In last week's blog post I discussed an ongoing language engineered brute-force attack on the honeypot and I also discussed duplicate attacks on an identical honeypot under a different IP address.
This week the language engineered brute-force attack has fizzled out; with Saturday 30th November 2013 seeing a total of 663 brute-force attempts - there have been no further attacks from the attacking IP. The total number of attempts from the attacking IP was 4,341. Of those attempts, the top 10 used passwords and usernames are shown in the two tables below:
Top 10 passwords from language engineered brute-force attack:
Top 10 usernames from language engineered brute-force attack:
The table above shows that the password "P@ssw0rd" was used 31 times while the username "root" was used 3,648 times. While it's no surprise to see the username "root" was used for 84% of the brute-force attempts (since any lucky attacker that gets their hands on a root account has super-user access to the entire system), it's interesting to see some commonly used Linux usernames such as "www" (which usually owns Apache web server) and "nagios" which is a systems and network monitoring tool (Nagios.org).
The duplicate attacks have continued on the two identical honeypots running under different IP addresses. This supports the original theory, mentioned in the blog post Let The Hackers In, that attackers are probably scanning IP ranges and then blindly firing out automated brute-force attempts.
To illustrate these duplicate brute-force attacks I've included some logs below:
IP address 208.**.**.***
|Sat 30 Nov 2013, 13:35:52||208.**.**.***||root||root||charlie|
|Sat 30 Nov 2013, 13:35:53||208.**.**.***||root||toor||charlie|
|Sat 30 Nov 2013, 13:35:54||208.**.**.***||root||root||alpha|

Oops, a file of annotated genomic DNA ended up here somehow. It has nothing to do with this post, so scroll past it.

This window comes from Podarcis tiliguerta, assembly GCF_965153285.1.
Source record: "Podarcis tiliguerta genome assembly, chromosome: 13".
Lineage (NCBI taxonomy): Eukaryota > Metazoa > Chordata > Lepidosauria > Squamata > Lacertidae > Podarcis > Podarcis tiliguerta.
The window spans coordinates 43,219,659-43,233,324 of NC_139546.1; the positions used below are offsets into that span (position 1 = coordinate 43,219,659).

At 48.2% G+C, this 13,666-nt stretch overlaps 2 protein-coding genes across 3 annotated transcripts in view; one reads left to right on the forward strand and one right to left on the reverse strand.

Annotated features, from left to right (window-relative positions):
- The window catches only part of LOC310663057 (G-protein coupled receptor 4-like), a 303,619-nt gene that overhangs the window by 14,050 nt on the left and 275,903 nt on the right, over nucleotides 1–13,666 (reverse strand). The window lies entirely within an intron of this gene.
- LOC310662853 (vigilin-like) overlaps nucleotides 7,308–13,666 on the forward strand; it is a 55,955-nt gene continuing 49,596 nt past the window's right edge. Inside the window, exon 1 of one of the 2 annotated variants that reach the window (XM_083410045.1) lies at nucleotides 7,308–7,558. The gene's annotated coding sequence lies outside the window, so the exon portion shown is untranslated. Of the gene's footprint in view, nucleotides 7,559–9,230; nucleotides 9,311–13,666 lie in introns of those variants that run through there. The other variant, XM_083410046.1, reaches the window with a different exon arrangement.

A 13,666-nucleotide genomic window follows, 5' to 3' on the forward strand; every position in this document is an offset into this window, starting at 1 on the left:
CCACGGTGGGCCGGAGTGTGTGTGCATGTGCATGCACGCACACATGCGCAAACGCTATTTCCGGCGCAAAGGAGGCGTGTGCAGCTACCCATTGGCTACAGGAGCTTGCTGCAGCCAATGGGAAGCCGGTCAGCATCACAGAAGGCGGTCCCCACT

|Sat 30 Nov 2013, 13:35:55||208.**.**.***||root||1234||charlie|
|Sat 30 Nov 2013, 13:35:55||208.**.**.***||root||toor||alpha|
|Sat 30 Nov 2013, 13:35:56||208.**.**.***||root||12345||charlie|
|Sat 30 Nov 2013, 13:35:57||208.**.**.***||root||1234||alpha|
|Sat 30 Nov 2013, 13:35:57||208.**.**.***||root||123456||charlie|
|Sat 30 Nov 2013, 13:35:58||208.**.**.***||root||12345||alpha|
|Sat 30 Nov 2013, 13:36:00||208.**.**.***||root||123456||alpha|
IP address 192.**.**.***
|Fri 29 Nov 2013, 07:39:46||192.**.**.***||root||aaaaaa||alpha|
|Fri 29 Nov 2013, 07:39:48||192.**.**.***||root||password||alpha|
|Fri 29 Nov 2013, 07:39:49||192.**.**.***||root||111111||alpha|
|Fri 29 Nov 2013, 07:39:50||192.**.**.***||root||123456||alpha|
|Sat 30 Nov 2013, 18:14:34||192.**.**.***||root||aaaaaa||charlie|
|Sat 30 Nov 2013, 18:14:36||192.**.**.***||root||password||charlie|
|Sat 30 Nov 2013, 18:14:37||192.**.**.***||root||111111||charlie|
|Sat 30 Nov 2013, 18:14:38||192.**.**.***||root||123456||charlie|
|Sat 30 Nov 2013, 18:15:17||192.**.**.***||root||aaaaaa||alpha|
|Sat 30 Nov 2013, 18:15:19||192.**.**.***||root||password||alpha|
|Sat 30 Nov 2013, 18:15:20||192.**.**.***||root||111111||alpha|
|Sat 30 Nov 2013, 18:15:21||192.**.**.***||root||123456||alpha|
|Sun 1 Dec 2013, 17:35:51||192.**.**.***||root||aaaaaa||charlie|
|Sun 1 Dec 2013, 17:35:52||192.**.**.***||root||password||charlie|
|Sun 1 Dec 2013, 17:35:54||192.**.**.***||root||111111||charlie|
|Sun 1 Dec 2013, 17:35:55||192.**.**.***||root||123456||charlie|
IP address 46.**.**.***
|Wed 4 Dec 2013, 22:48:05||46.**.**.***||root||root||charlie|
|Wed 4 Dec 2013, 22:48:07||46.**.**.***||root||password||charlie|
|Wed 4 Dec 2013, 22:48:09||46.**.**.***||root||111111||charlie|
|Wed 4 Dec 2013, 22:48:11||46.**.**.***||root||123456||charlie|
|Wed 4 Dec 2013, 22:48:21||46.**.**.***||root||root||alpha|
|Wed 4 Dec 2013, 22:48:23||46.**.**.***||root||password||alpha|
|Wed 4 Dec 2013, 22:48:25||46.**.**.***||root||111111||alpha|
|Wed 4 Dec 2013, 22:48:27||46.**.**.***||root||123456||alpha|
|Thu 5 Dec 2013, 03:15:19||46.**.**.***||root||root||charlie|
|Thu 5 Dec 2013, 03:15:22||46.**.**.***||root||password||charlie|